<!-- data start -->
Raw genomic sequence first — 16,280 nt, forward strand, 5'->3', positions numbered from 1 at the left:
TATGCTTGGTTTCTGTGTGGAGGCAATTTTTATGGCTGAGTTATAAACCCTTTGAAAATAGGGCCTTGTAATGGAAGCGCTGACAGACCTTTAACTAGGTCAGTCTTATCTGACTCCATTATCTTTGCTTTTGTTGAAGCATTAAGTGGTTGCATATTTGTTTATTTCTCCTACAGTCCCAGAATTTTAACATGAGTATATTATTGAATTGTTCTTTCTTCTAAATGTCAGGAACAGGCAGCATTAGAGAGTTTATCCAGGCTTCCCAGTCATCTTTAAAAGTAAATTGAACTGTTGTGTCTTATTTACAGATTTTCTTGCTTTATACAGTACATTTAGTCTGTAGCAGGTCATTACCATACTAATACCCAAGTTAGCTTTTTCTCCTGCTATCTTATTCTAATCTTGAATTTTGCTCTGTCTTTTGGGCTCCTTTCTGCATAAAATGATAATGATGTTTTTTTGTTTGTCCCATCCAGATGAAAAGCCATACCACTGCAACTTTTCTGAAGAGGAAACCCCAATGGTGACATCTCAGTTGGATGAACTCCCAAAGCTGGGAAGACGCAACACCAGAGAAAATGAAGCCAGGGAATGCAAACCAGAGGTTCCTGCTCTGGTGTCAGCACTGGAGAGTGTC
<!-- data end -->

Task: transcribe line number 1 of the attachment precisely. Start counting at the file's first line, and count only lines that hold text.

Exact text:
Raw genomic sequence first — 16,280 nt, forward strand, 5'->3', positions numbered from 1 at the left: